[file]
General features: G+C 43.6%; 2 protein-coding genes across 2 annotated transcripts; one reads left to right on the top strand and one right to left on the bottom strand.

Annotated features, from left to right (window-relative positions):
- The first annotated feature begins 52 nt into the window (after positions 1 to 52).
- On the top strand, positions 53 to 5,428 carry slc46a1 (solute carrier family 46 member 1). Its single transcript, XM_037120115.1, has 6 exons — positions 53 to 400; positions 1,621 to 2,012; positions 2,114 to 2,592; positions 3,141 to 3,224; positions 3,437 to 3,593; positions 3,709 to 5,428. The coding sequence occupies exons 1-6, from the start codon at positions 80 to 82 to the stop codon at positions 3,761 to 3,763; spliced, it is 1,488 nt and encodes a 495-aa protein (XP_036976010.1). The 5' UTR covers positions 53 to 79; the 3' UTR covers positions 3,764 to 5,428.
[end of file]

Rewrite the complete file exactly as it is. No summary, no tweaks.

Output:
General features: G+C 43.6%; 2 protein-coding genes across 2 annotated transcripts; one reads left to right on the top strand and one right to left on the bottom strand.

Annotated features, from left to right (window-relative positions):
- The first annotated feature begins 52 nt into the window (after positions 1 to 52).
- On the top strand, positions 53 to 5,428 carry slc46a1 (solute carrier family 46 member 1). Its single transcript, XM_037120115.1, has 6 exons — positions 53 to 400; positions 1,621 to 2,012; positions 2,114 to 2,592; positions 3,141 to 3,224; positions 3,437 to 3,593; positions 3,709 to 5,428. The coding sequence occupies exons 1-6, from the start codon at positions 80 to 82 to the stop codon at positions 3,761 to 3,763; spliced, it is 1,488 nt and encodes a 495-aa protein (XP_036976010.1). The 5' UTR covers positions 53 to 79; the 3' UTR covers positions 3,764 to 5,428.